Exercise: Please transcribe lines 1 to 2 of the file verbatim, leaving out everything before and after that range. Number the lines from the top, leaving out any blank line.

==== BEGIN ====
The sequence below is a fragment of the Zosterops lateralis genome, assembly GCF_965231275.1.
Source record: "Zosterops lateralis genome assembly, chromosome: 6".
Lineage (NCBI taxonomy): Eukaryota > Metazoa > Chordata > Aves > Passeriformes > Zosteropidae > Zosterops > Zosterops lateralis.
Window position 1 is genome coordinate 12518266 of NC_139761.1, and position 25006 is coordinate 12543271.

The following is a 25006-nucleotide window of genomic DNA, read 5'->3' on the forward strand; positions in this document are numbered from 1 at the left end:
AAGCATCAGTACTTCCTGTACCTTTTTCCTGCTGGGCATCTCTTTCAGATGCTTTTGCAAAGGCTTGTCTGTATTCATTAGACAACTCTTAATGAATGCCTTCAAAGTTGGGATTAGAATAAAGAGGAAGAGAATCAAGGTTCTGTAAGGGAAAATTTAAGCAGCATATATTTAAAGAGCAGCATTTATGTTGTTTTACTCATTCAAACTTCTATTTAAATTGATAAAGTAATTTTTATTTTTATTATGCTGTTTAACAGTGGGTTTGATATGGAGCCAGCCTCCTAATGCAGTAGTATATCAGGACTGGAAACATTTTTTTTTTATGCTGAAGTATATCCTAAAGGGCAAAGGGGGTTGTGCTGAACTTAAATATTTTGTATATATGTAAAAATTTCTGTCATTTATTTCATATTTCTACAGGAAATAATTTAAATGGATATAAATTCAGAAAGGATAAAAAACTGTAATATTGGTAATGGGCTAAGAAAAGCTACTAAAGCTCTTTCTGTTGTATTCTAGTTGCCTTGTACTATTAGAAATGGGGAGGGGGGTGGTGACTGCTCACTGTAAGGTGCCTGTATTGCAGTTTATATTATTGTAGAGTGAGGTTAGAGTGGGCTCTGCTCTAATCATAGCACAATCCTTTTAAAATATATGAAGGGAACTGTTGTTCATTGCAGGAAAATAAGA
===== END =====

The sequence below is a fragment of the Zosterops lateralis genome, assembly GCF_965231275.1.
Source record: "Zosterops lateralis genome assembly, chromosome: 6".